After years of financing its operating deficits with debt, the U.S. territory of Puerto Rico is in dire fiscal trouble, and faces the possibility of defaulting on its general obligation bonds, which are heavily traded on U.S. markets, and are largely owned by U.S.-based municipal bond funds. Those obligations total about $73 billion, which gives the Puerto Rican people a higher per capita debt load than any of the 50 U.S. states at a time when a struggling economy is pinching government revenues.
The government of the island territory is running out of cash, and is trying to arrange a $2.9 billion bond sale to allow it to meet those bond payments and other obligations. However, the government’s already-low credit rating was dropped even deeper into junk bond status this week by Standard & Poor’s. The ratings agency now classifies Puerto Rico’s debt at CCC+ which means that “In the event of adverse business, financial, or economic conditions, the obligor is not likely to have the capacity to meet its financial commitment on the obligation.”
The ratings cut extended to a number of the island’s government agencies, including bonds issued by the Puerto Rico Sales Tax Financing Corp., the Puerto Rico Municipal Finance Agency, the Puerto Rico Employees Retirement System, and the Highway and Transportation Authority.
That means that investors in Puerto Rican bonds are going to demand a much higher return in order to take on the additional risk of default, which makes it more expensive for the government to borrow, further adding to its fiscal problems.
The country’s Government Development Bank last week said that the government will likely run out of money within 90 days unless drastic steps are taken to raise revenue.
One potential step is currently being battled over in the legislature. Governor Alejandro Garcia Padilla has called for the imposition of a 16 percent value added tax (VAT) that would restore needed cash flow to the government. However, the introduction of such a large tax is facing serious political hurdles, as well as doubts about whether the move will have the desired effect. For example, it’s not clear that a new tax could be implemented quickly enough to generate the revenue the island desperately needs.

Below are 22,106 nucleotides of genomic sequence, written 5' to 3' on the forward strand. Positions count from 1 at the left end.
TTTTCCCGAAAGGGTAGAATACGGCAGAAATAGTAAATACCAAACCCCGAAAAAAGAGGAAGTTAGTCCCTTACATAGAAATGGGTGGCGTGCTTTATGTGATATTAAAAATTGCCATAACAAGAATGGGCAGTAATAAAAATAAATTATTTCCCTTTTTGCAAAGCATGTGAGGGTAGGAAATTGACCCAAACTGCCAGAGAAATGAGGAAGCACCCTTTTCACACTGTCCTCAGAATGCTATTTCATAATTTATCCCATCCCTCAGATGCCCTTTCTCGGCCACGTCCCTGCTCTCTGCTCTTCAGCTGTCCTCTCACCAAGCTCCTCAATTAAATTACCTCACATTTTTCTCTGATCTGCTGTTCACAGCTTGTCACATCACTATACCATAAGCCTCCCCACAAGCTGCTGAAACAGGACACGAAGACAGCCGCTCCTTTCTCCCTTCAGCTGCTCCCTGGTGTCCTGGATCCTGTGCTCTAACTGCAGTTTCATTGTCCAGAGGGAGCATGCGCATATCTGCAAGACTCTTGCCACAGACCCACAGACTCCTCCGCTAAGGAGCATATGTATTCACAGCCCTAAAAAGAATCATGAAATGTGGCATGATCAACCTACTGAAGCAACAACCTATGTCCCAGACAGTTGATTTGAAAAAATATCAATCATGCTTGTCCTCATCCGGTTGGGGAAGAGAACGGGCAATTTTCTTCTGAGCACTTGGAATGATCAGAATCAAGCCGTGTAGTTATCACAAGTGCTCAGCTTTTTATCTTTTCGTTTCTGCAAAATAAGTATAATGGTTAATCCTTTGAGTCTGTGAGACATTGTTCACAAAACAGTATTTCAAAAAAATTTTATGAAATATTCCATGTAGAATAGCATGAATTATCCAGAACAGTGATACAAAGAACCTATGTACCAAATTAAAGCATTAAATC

Explaining their downgrade of Puerto Rico, S&P analysts wrote, “It is our opinion that even if the proposed value-added tax (VAT) were enacted by the legislature without delay, without external financing, liquidity may still fall below thresholds necessary to maintain operations and fund financial commitments.”
What’s more, they said, it might do more harm than good. “We also believe budget pressures are exacerbated by current weak economic trends and high debt levels, factors likely to persist in the long term. Imposition of a large VAT may increase overall tax revenue, but have negative short-term economic implications.”
Representatives of the U.S. Treasury Department have been in near constant talks with Puerto Rican officials in recent weeks. However, the Obama administration has been adamant that a financial bailout package for the island is not in the offing.
One problem unique to Puerto Rico is that it doesn’t enjoy the same protections under bankruptcy law as actual U.S. states. Under Chapter 9 of the bankruptcy code, states and municipalities can seek relief in bankruptcy court, and restructure their debts into a more manageable burden.
However, Chapter 9 does not apply to Puerto Rico.
There has been a half-hearted effort to change that in Congress. Puerto Rico’s representative in Congress, Resident Commissioner Pedro Pierluisi, has introduced the Puerto Rico Chapter 9 Uniformity Act in the House of Representatives. The bill would treat the territory as a state for purposes of Chapter 9 of the Bankruptcy code. The bill, however, has no co-sponsors, and is currently languishing in the House Judiciary Committee, which has not acted on it.
Former Governor of Puerto Rico Luis G. Fortuño recently wrote in The Hill, “From a bankruptcy policy perspective, I do not believe that the current exclusion ever made sense; it certainly doesn’t make any sense now. Puerto Rican bonds are heavily traded in the U.S. municipal bond market, so the legal rules should be the same in Puerto Rico as they are in the 50 states.”
The bill, he said, “offers Puerto Rico a road to recovery that will both honor its obligations to American investors and lead to safe investment and economic growth in years to come. Without the right for troubled government entities to restructure obligations, collective debt may overwhelm Puerto Rico as a whole, and a federal bailout will be required.”
The bill, however, appears to have no momentum in Congress, meaning that in the near term, at least, a major tax hike seems to be the only move available to the government. Puerto Rican media outlets on Tuesday were reporting that the bill could be voted out of committee in the legislature as soon as today, but wrangling over the level of the tax and the future possibility of reducing it have, so far, stood in the way of an agreement.
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